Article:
Dr. Gayle Olson-Raymer
History 420

Teaching slavery and its consequences

Slavery photo

Introduction: While this entire unit on teaching the Constitution has focused on how and why we MUST teach exciting and relevant lessons about the controversies, debates and compromises surrounding the adoption and implementation of the Constitution, we cannot leave the topic without discussing in more detail the topic that confounded the Founding Fathers - slavery - as well as the racial repercussions that continue to confound us today. To get an idea of the full geographical ramifications of slavery from 1790 to 1860, let's take a look at this website - http://www.radicalcartography.net/index.html?slavery.

Discussion Goals:

  1. To debate the relevance of slavery to the 21st century.
  2. To learn how to conduct a teach in (about slavery or any other topic).
  3. To provide background content for teaching about American slavery.

Goal #1: To debate the relevance of slavery to the 21st century

Methods Discussion. Operating with any relevant KNOWLEDGE you have about slavery - including anything you have previously learned in this class - let's Take Sides. Take out a piece of paper and write your name and "Take Sides" at the top. Then, do the following:

Before we begin to examine more fully the question of whether or not understanding the history of slavery is relevant to our lives in the 21st century, let's watch two excerpts from the PBS show, African American Lives in which Dr. Henry Louis Gates, Jr. examined the roots of many famous African Americans.

And finally, let's consider the following quotes from two famous American historians:

photo of Eric Foner"Can this be a society of equality between people of different backgrounds and different colors, different races? That question is still not really answered. As long as that question still remains to agitate our country, as long as there are people who feel aggrieved because they are the descendants of slaves and they have not fully shared in the blessings of liberty that our Constitution promises to everybody, the history of slavery will be relevant to the present society. Not because we're going to relive that history, but because if we don't understand it, we will never really know how the country got to the condition it is in now ... in the 21st century." Eric Foner, Historian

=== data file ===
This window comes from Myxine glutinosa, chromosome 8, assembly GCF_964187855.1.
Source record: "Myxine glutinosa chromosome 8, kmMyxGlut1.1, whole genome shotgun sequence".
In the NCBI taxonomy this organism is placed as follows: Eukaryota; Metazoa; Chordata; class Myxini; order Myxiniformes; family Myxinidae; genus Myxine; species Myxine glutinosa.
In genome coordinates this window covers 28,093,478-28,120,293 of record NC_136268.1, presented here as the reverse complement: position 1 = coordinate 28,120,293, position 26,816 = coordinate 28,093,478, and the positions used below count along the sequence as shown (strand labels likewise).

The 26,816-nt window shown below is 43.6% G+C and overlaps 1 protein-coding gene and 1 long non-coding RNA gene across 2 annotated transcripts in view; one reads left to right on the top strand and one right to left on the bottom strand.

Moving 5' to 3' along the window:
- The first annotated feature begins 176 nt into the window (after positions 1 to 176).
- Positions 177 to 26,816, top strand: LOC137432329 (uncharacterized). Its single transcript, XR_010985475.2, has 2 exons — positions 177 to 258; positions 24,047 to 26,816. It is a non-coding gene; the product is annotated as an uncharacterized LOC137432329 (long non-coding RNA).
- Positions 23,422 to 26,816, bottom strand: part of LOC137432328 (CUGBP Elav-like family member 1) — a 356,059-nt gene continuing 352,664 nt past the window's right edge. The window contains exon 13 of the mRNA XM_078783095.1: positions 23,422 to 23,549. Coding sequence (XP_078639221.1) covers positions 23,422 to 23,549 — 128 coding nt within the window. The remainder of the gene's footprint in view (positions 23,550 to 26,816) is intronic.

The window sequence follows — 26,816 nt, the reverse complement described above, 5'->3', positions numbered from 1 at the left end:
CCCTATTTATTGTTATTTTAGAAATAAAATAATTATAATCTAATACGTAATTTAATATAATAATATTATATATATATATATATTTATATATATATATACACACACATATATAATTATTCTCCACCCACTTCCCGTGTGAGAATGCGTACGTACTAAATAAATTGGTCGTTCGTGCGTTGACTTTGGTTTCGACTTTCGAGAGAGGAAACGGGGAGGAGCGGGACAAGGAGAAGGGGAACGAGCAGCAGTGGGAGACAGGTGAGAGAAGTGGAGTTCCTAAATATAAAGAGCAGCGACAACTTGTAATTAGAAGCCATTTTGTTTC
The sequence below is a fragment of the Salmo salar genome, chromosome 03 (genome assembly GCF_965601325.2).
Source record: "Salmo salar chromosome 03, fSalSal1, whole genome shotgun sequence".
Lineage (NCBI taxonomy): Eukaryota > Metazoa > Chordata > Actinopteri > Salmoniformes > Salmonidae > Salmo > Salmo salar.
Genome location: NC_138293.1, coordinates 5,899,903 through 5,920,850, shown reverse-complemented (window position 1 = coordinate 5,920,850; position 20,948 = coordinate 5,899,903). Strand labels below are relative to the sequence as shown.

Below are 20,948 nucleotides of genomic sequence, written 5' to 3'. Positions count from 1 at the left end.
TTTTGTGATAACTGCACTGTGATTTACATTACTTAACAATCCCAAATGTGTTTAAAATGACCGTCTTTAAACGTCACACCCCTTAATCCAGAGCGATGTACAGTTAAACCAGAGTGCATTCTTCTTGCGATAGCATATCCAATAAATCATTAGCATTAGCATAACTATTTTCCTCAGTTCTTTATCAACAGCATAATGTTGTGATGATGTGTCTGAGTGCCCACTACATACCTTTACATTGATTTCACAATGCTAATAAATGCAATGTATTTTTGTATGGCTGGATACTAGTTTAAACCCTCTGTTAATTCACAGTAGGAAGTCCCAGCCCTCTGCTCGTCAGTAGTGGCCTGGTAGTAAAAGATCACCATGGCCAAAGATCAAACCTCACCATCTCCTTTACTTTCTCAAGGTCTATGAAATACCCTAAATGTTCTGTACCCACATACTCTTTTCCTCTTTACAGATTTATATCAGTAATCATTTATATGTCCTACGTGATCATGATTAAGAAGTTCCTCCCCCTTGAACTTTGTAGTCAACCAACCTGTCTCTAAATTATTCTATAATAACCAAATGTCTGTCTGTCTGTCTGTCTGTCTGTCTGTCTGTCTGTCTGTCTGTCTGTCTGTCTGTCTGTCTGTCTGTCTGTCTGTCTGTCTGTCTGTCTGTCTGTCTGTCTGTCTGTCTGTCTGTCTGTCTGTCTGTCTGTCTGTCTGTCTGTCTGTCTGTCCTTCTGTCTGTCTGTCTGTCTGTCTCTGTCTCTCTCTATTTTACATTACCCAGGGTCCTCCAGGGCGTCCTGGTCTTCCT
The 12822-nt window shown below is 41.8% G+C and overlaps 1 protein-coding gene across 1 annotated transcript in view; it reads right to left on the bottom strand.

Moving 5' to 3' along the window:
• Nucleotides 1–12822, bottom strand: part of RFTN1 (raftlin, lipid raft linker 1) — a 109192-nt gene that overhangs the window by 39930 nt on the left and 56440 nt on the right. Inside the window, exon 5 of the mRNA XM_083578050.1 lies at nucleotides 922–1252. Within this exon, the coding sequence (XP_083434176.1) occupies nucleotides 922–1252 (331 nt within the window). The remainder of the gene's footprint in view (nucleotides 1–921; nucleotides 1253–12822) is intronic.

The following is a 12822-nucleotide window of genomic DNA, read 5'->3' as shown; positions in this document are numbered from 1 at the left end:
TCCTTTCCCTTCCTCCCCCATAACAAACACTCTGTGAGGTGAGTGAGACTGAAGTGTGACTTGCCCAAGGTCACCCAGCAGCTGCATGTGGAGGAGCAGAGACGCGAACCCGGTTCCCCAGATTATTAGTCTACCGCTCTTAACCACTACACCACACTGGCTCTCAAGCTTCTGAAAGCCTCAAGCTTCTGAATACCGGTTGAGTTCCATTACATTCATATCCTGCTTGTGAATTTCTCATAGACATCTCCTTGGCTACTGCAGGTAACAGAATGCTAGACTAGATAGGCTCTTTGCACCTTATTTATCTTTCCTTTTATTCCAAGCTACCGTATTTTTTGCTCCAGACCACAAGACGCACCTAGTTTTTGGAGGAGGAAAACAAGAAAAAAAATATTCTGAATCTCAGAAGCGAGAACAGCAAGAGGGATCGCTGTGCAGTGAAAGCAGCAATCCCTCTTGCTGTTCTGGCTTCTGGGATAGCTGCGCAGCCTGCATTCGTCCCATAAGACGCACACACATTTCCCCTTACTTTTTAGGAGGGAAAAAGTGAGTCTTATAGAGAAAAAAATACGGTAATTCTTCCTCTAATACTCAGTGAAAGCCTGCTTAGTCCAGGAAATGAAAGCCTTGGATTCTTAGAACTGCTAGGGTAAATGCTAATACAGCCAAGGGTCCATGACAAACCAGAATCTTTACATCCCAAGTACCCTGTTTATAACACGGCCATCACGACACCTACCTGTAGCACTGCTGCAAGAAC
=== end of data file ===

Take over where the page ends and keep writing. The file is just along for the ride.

photo of James Horton"The problem of race in America ... is not the problem of slavery. If it had been the problem of slavery, it'd have been over in 1865. But as a nation that saw itself as a Christian nation, as a nation that saw itself built on the principles of freedom, we had to tell ourselves that there was something about the slave that justified slavery. It is that justification of slavery that we are still trying to deal with, more than 100 years after the abolition of slavery." James Horton, Historian

 

Discussion:

  1. How do the two excerpts with Don Cheadle and Chris Rock as well as these two quotes demonstrate the contemporary relevance of slavery? Or do they?
  2. Did either the videos or excerpts change the side you took? How and why?
  3. What other types of compelling information and evidence would you need to convince you that understanding slavery is important to understanding the poliical, social, and economic problems in the 21st Century USA?

So, you have all taken some time to think about how and why - or if - understanding slavery is relevant to our lives - and our students' lives today. But there is an even more compelling and argument to consider - the fact that there are more slaves in the world today than there were at the beginning of the American Civil War. Then tell your students that you are going to prove your statement.


Goal #2: To learn how to conduct a teach-in about slavery or any other topic

Methods Discussion: A wonderful way to decrease a heavy reading load is to put together a Teach In. If you have five chapters, articles, primary, or secondary documents that you want your students to understand, but you do not want them to read all five, this presents a great opportunity for a teach in. So what might a teach in about slavery look like?

Lets say you have 30 students in your class and you are using the following five documents. (Note that the two documents with asterisks ** will require abridgement.)

Then, do the following:

  1. Assign the documents to read accordingly: 6 students will read the first document; 6 students will read the second document; 6 students will read the third document; 6 students will read the fourth document; and 6 students will read the fifth document.
  2. Create 4-5 questions for each document. One of the questions MUST be biographical so that each students gets an understanding of the person who wrote the document. The other questions should be focused on the experiences of slavery and of the particular slave writer.
  3. Make sure that each student in the class receives a document and the questions that accompany it.
  4. Give students one class period to read their article in class and write their answers.
  5. On the next day, put your students into 6 groups of 5 students each, making sure that each group has a student who has read each of the five documents.
  6. Once in their groups, have students spend 30 minutes teaching each other their particular document from the answers to their questions. Each should begin their presentation with a brief biography of the slave.
  7. Once they have taught each other about their document, have them spend 10 minutes discussing how the documents 2-5 things that were similar in each document and what they collectively taught them about slavery.
  8. Come back together as a class and have a student from each group explain what they discussed and learned.

Goal #3: To provide background content for teaching about American slavery